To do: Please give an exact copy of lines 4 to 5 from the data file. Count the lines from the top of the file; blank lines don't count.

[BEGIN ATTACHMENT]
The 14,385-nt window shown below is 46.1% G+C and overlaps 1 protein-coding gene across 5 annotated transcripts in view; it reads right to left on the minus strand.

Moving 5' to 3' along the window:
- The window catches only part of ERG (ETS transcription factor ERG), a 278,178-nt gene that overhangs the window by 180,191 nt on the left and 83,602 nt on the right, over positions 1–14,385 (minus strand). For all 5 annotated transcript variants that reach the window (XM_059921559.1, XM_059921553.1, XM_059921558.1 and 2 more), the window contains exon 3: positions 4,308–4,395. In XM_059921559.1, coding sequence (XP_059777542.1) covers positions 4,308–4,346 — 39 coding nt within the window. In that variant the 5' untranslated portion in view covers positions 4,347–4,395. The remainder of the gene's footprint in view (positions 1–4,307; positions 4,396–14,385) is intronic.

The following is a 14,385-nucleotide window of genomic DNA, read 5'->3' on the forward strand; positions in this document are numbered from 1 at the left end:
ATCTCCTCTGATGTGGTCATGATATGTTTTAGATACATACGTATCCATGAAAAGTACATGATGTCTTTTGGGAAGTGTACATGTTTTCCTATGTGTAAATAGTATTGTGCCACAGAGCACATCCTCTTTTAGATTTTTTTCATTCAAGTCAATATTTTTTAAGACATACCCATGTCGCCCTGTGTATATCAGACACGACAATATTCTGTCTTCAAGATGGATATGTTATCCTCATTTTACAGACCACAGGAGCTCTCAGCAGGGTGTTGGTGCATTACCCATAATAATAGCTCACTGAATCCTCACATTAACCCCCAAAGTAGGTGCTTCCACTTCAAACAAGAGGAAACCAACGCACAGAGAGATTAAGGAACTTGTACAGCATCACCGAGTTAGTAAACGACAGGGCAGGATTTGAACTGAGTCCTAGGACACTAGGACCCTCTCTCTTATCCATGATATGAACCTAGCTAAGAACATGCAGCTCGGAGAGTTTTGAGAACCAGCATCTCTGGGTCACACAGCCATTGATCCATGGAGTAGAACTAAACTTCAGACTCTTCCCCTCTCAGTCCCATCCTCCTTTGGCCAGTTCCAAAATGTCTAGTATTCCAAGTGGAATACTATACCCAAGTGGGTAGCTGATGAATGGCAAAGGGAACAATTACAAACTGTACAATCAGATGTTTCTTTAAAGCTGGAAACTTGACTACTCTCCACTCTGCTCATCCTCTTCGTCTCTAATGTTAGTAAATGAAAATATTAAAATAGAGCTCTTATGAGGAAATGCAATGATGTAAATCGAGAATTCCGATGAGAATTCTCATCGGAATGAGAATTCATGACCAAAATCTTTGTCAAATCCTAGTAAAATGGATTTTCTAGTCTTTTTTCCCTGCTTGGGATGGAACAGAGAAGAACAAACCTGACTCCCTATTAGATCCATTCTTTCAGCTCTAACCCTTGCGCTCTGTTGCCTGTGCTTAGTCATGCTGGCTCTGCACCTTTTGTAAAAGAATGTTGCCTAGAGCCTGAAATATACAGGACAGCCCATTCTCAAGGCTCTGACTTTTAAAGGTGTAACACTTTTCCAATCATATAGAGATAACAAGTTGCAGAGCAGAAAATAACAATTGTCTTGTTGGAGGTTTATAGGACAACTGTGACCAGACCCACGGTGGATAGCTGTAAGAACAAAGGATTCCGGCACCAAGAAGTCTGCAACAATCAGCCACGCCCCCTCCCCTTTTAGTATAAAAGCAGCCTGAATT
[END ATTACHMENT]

The following is a 14,385-nucleotide window of genomic DNA, read 5'->3' on the forward strand; positions in this document are numbered from 1 at the left end:
ATCTCCTCTGATGTGGTCATGATATGTTTTAGATACATACGTATCCATGAAAAGTACATGATGTCTTTTGGGAAGTGTACATGTTTTCCTATGTGTAAATAGTATTGTGCCACAGAGCACATCCTCTTTTAGATTTTTTTCATTCAAGTCAATATTTTTTAAGACATACCCATGTCGCCCTGTGTATATCAGACACGACAATATTCTGTCTTCAAGATGGATATGTTATCCTCATTTTACAGACCACAGGAGCTCTCAGCAGGGTGTTGGTGCATTACCCATAATAATAGCTCACTGAATCCTCACATTAACCCCCAAAGTAGGTGCTTCCACTTCAAACAAGAGGAAACCAACGCACAGAGAGATTAAGGAACTTGTACAGCATCACCGAGTTAGTAAACGACAGGGCAGGATTTGAACTGAGTCCTAGGACACTAGGACCCTCTCTCTTATCCATGATATGAACCTAGCTAAGAACATGCAGCTCGGAGAGTTTTGAGAACCAGCATCTCTGGGTCACACAGCCATTGATCCATGGAGTAGAACTAAACTTCAGACTCTTCCCCTCTCAGTCCCATCCTCCTTTGGCCAGTTCCAAAATGTCTAGTATTCCAAGTGGAATACTATACCCAAGTGGGTAGCTGATGAATGGCAAAGGGAACAATTACAAACTGTACAATCAGATGTTTCTTTAAAGCTGGAAACTTGACTACTCTCCACTCTGCTCATCCTCTTCGTCTCTAATGTTAGTAAATGAAAATATTAAAATAGAGCTCTTATGAGGAAATGCAATGATGTAAATCGAGAATTCCGATGAGAATTCTCATCGGAATGAGAATTCATGACCAAAATCTTTGTCAAATCCTAGTAAAATGGATTTTCTAGTCTTTTTTCCCTGCTTGGGATGGAACAGAGAAGAACAAACCTGACTCCCTATTAGATCCATTCTTTCAGCTCTAACCCTTGCGCTCTGTTGCCTGTGCTTAGTCATGCTGGCTCTGCACCTTTTGTAAAAGAATGTTGCCTAGAGCCTGAAATATACAGGACAGCCCATTCTCAAGGCTCTGACTTTTAAAGGTGTAACACTTTTCCAATCATATAGAGATAACAAGTTGCAGAGCAGAAAATAACAATTGTCTTGTTGGAGGTTTATAGGACAACTGTGACCAGACCCACGGTGGATAGCTGTAAGAACAAAGGATTCCGGCACCAAGAAGTCTGCAACAATCAGCCACGCCCCCTCCCCTTTTAGTATAAAAGCAGCCTGAATT